Skip to content

Dark web: What can you buy for the price of a cheeseburger?

Identity theft is not a joke. Here's how to protect yourself.
October is Cybersecurity Awareness Month. We're talking to a BCIT expert to find out what we should all be doing to protect ourselves from data theft — and why it matters.

We live in a digital world, which means data is one of the hottest assets you can have right now.

Over the years, the world has digitally transformed in a way that was once unimaginable.

There’s been a paradigm shift in the way consumers interact with technology — which has proven beneficial but has also exposed consumers to risks like identity theft.

As the deep dark web grows, users’ data is sold on the dark web for dirt-cheap prices — some even cheaper than a burger.

New research by NordVPN, a VPN service by cybersecurity company Nord Security, found that criminals can buy Canadian payment card data for as cheap as $6.91 and twitter login for as low as $2.74.

Now, you may wonder why someone would want to buy your credit card data or twitter data. What harm can it do?

A lot, in fact.

Steve Wilson, lead for the BCIT Centre for Digital Transformation and cybersecurity expert, shared that in this digital age, identity is everything, and “data is the new oil.”

First, what’s the dark web?

The dark web is a hidden part of the world wide web. While the world wide web can be accessed by everybody, the dark web can be accessed only using a special browser.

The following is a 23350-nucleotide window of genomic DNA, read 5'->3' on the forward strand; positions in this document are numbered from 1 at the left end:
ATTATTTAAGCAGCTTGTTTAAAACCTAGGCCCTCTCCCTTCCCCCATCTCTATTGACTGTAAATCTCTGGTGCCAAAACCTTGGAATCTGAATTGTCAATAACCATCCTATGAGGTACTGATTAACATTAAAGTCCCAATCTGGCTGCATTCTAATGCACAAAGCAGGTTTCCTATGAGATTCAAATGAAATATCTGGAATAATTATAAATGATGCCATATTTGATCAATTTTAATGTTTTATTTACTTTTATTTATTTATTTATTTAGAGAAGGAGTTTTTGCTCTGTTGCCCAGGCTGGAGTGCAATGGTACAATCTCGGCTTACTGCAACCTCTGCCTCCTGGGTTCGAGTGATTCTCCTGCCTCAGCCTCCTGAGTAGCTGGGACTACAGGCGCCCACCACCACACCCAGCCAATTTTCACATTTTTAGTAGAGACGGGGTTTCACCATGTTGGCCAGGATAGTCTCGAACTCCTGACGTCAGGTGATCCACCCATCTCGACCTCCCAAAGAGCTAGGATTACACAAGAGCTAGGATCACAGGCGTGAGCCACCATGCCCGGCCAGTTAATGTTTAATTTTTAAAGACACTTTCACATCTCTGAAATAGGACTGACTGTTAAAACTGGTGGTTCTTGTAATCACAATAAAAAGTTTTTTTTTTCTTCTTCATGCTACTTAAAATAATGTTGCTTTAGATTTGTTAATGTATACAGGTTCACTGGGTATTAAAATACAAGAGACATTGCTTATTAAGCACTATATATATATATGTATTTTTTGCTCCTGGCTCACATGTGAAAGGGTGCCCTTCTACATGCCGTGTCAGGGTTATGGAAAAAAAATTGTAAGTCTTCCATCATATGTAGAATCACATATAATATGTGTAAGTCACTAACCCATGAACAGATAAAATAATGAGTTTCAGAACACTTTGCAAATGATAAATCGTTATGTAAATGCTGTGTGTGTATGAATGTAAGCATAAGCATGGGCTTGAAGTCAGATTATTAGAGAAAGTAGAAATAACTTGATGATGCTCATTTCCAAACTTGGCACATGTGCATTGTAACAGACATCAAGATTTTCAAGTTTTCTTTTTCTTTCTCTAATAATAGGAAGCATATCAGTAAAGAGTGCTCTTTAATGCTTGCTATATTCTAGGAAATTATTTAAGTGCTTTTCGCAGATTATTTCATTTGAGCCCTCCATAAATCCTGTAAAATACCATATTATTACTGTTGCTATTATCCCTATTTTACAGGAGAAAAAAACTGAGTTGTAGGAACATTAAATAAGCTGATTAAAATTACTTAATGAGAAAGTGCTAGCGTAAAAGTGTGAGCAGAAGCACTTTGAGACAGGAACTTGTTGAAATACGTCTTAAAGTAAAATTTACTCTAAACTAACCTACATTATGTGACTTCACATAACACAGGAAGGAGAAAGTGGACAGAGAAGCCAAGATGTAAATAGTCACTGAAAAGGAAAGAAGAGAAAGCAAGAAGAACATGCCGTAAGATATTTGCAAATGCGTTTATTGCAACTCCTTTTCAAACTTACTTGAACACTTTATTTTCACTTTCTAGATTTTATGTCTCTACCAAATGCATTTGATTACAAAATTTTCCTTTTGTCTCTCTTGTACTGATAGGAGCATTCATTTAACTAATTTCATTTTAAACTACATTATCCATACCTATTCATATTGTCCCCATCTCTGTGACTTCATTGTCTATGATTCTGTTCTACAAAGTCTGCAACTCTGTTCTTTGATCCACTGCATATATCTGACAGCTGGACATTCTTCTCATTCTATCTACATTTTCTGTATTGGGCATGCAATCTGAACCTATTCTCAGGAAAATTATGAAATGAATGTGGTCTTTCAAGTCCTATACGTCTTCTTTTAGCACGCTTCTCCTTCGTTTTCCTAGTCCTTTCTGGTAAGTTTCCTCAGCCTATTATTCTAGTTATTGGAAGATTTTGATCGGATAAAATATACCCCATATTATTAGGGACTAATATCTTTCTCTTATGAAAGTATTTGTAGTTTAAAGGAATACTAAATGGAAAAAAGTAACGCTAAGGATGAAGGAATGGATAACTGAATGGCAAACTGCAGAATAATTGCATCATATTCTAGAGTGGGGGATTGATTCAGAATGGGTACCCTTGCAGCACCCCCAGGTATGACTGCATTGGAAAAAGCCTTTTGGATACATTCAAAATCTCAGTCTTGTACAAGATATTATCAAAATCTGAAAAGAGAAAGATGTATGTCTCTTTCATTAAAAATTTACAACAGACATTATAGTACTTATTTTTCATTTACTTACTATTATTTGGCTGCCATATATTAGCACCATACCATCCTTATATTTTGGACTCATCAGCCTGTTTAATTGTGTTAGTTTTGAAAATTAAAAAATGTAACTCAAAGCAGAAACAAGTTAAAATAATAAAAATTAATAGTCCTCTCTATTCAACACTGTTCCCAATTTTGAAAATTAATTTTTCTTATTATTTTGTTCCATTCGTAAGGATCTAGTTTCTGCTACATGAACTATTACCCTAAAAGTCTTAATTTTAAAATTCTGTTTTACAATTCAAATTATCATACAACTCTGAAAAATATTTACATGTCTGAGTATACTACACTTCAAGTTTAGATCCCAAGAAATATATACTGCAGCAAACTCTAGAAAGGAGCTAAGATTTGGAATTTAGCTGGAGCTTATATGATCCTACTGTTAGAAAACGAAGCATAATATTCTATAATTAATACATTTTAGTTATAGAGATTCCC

The dark web is home to a lot of illegal activities and can seem like a daunting and haunted place, but it's not.

Wilson said the dark web works like a regular marketplace where people buy and sell — in this case, data — for cheap prices.

“There's a bit of a reputation for people that deal with product on the dark web, and it's almost like a customer satisfaction scale,” he explained.

“For example, if you've purchased, say 50 credit cards on the dark web, and then resell that. A couple of the cards don't work. The customer service honestly is so good that they say 'if you have a couple of cards that aren't working, let us know. And we'll reimburse you and send you additional card information.'”

It's all about reputation for the sellers in the dark web. Once the trust is built, hackers list all kinds of data on the dark web for people to buy for cheap prices.

The easier it is to get an item, the cheaper it is. Which is why, according to the research by NordVPN, a Canadian passport costs only $9.47 on the dark web. You can get anything from college ID to voters’ emails on the dark web.

Experts say that once the data is out in the wrong hands, the criminal can use it for their own benefit. At best, it could be used to, say, access a streaming account. In most cases, the identity is compromised and the criminal tries to assume the victim’s identity and swindle money.

Preventing cybercrime: Cybersecurity Awareness Month

October marks Cybersecurity Awareness Month, and digital and cybersecurity experts across the world are trying to spread awareness on consumers protecting themselves before data is leaked and identities are compromised.